NANAIMO, BC — For Rick Lesage, a trip to Vancouver Island University (VIU) this summer has changed his direction in life.
The 19-year-old from Fort Providence, Northwest Territories, is one of nearly 20 students visiting from Dehcho First Nations, which includes a dozen communities in the south-central region of the province. The students were in Nanaimo this July for a two-week Exploring the Trades program at VIU, which gives them hands-on experiences in a variety of trades, and a chance to explore the city.
Lesage has enjoyed the experience so much that he’s decided to stay on in Nanaimo and enroll in classes through VIU’s Adult Basic Education and Aboriginal University Bridging programs. Then he hopes to do some trades training at VIU – he particularly liked baking – and eventually move back to the Northwest Territories to work in that trade.
“Nanaimo is beautiful and there’s lots of things to do here,” says Lesage. “I’ve learned a whole bunch of stuff and we’ve checked out some beautiful parks. It seems like a good place to live.”
The trip, funded by Dehcho First Nations, included campus tours, menu planning, mini-courses in automotive, welding, electrical, culinary arts and welding, and a variety of off-campus activities, such as a trip to Newcastle Island, the movie theatre and WildPlay Elements Park. The group stayed in VIU Residences for the duration of the program.
“They get to come to a university and experience that and experience the city for a couple weeks,” says Doug Campbell, VIU’s Coordinator of Professional Development and Training. “They also get a sense of what it’s like to take courses here. Several are considering a post-secondary career now.”
VIU was chosen because students from Dehcho First Nations have attended VIU in the past, and periodically, groups of students come down to tour VIU and other Island institutions.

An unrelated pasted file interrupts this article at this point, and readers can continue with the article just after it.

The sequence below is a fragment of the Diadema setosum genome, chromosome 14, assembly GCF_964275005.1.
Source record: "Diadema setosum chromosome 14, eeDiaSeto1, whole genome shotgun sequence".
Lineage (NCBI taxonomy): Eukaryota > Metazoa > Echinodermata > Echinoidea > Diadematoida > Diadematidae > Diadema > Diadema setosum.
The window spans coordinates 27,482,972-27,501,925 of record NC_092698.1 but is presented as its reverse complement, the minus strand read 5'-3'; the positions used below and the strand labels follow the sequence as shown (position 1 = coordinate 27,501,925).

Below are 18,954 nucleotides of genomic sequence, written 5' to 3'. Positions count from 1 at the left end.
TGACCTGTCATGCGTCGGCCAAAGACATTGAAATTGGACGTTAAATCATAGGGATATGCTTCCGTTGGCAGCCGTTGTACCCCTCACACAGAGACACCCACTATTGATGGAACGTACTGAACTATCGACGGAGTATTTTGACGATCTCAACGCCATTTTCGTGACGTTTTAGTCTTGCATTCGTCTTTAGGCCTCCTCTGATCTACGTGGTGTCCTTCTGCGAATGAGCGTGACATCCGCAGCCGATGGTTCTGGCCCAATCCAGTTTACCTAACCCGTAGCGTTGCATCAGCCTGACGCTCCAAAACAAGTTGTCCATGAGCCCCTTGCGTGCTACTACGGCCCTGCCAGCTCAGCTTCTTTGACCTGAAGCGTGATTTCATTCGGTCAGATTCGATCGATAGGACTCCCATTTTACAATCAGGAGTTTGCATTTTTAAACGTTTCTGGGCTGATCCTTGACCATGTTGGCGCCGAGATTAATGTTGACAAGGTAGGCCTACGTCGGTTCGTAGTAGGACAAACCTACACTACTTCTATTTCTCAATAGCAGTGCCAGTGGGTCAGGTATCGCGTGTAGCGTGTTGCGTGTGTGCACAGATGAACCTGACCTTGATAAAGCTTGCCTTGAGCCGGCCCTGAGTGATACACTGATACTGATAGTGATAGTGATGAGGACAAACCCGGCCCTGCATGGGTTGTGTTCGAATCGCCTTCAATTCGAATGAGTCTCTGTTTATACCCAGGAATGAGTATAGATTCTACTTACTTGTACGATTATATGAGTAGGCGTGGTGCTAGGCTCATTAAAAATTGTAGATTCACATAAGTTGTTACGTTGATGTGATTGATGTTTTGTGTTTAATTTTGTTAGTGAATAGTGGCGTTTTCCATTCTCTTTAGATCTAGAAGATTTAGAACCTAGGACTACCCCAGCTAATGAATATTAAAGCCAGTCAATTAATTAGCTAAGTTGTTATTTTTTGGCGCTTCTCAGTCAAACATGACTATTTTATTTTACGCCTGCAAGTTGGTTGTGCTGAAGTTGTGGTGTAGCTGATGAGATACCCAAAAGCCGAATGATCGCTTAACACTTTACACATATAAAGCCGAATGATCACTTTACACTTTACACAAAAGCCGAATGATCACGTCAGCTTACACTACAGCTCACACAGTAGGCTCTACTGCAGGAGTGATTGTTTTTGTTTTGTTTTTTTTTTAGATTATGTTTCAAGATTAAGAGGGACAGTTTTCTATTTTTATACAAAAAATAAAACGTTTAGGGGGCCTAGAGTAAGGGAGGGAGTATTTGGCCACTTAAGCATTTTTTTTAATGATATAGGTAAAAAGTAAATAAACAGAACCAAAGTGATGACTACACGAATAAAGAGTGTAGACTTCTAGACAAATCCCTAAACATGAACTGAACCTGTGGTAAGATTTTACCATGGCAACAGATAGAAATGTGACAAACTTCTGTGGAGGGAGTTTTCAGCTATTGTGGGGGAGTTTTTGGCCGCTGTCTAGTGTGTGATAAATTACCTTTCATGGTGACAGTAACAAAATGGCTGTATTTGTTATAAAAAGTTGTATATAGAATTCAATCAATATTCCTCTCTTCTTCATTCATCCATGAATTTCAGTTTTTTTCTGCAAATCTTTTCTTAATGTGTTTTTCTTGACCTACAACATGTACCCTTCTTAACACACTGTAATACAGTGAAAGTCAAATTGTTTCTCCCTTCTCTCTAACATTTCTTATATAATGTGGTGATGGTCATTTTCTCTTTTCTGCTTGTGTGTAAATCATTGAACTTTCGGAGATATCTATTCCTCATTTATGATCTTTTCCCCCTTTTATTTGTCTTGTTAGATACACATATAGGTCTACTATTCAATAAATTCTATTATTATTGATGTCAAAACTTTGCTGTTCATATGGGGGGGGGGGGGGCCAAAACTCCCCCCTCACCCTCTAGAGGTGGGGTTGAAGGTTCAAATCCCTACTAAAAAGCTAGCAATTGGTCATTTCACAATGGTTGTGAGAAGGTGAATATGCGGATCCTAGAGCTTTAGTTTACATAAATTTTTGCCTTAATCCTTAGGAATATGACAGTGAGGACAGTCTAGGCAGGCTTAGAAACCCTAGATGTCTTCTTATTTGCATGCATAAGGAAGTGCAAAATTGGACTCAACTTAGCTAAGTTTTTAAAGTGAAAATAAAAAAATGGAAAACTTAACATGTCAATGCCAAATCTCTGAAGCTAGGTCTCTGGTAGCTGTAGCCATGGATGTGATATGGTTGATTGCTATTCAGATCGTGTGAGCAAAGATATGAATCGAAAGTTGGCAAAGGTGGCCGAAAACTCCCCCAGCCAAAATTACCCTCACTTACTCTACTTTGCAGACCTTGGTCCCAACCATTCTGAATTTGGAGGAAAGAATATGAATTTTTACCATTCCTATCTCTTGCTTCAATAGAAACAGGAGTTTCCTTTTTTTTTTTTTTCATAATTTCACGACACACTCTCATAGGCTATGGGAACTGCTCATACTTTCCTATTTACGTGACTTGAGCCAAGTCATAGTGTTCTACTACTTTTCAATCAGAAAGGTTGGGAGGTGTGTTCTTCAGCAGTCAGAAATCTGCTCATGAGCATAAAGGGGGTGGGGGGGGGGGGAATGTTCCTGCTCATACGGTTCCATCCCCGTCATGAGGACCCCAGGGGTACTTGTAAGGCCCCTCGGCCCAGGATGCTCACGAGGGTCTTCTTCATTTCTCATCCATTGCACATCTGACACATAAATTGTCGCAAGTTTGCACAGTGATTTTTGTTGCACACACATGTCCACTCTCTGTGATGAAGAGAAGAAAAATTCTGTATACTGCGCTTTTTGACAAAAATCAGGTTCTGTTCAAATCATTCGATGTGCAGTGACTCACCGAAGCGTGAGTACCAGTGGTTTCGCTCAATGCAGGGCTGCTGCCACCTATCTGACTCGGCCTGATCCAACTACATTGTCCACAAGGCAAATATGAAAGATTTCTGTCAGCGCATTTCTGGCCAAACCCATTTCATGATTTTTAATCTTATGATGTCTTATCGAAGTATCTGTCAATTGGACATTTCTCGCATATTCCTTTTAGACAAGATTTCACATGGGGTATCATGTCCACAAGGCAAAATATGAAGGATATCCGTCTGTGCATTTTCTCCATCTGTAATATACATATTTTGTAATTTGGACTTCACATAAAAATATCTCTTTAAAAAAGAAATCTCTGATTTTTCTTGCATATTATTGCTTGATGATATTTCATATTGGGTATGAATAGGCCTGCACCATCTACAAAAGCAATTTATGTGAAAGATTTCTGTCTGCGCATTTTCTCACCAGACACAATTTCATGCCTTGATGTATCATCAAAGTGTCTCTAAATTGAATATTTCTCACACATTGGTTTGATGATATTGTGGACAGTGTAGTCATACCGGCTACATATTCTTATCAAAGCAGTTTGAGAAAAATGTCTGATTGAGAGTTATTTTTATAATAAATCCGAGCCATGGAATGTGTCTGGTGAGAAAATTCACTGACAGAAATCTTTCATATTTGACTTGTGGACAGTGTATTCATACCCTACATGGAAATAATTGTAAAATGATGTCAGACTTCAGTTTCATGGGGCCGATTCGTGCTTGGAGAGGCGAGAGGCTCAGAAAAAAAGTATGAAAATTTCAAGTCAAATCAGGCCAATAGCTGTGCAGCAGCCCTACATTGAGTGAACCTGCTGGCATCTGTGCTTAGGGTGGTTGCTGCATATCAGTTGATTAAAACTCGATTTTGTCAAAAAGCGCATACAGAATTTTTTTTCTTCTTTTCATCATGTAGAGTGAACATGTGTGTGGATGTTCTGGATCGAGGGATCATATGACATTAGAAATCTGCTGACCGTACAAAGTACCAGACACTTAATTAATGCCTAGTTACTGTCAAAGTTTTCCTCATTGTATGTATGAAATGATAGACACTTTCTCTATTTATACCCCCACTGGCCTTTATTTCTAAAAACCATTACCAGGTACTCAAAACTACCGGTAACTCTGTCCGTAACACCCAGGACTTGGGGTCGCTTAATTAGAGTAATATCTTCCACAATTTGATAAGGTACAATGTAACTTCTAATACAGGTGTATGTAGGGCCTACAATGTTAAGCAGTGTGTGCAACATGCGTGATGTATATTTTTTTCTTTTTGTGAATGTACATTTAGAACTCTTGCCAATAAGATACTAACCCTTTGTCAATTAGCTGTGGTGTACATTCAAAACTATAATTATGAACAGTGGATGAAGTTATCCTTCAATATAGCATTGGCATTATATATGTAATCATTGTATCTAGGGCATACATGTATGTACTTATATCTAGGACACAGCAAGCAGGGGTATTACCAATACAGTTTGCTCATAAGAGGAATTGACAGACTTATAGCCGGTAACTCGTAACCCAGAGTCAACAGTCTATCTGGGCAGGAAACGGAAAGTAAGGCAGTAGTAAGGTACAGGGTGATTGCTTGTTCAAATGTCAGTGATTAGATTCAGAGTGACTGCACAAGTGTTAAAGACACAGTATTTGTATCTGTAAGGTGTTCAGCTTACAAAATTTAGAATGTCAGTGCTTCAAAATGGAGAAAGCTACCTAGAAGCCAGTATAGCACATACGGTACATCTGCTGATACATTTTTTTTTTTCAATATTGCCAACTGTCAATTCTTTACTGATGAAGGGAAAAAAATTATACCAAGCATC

Alison dePelham, Dehcho First Nations executive director, says the trip was to give students who have left school or are close to leaving school a taste of what a university is like.
“It’s very small up here in the north, so they don’t get exposed to that many post-secondary institutions,” she says. “The priority is giving northern students the experience and confidence to move away from home to a post-secondary institution, and how to navigate it. It’s a bonus they’re getting the trades experience at the same time.”
Gloria Buboire, a chaperone with the group, says skilled tradespeople are in short supply in the area, and she believes the trip has inspired some of the students to enroll in trades training.
“I’m really excited to see these students so engaged in what they’re doing,” she says.
Brent Villeneuve, 16, from Fort Simpson, loved being on-site and attending classes in a university setting.
“Originally, I came to experience the culinary arts program, but I’m also really enjoying the automotive – I like to take things apart and put them back together,” he says. “The program gave me an idea of what the environment is like in both.”
Villeneuve would like to return to VIU to take some courses when he finishes high school in two years. “It’s on the Island, it’s on the coast, I have family nearby and it is a really nice campus!” he says.
Delainea Anderson, 15, from Fort Simpson, isn’t sure what she wants to do with her life, which is why she came on the trip.
“I’ve liked cooking stuff, and getting more involved in the process,” she says. “I might want to do culinary.”
VIU runs a number of Discover the Trades programs for high school-aged youth.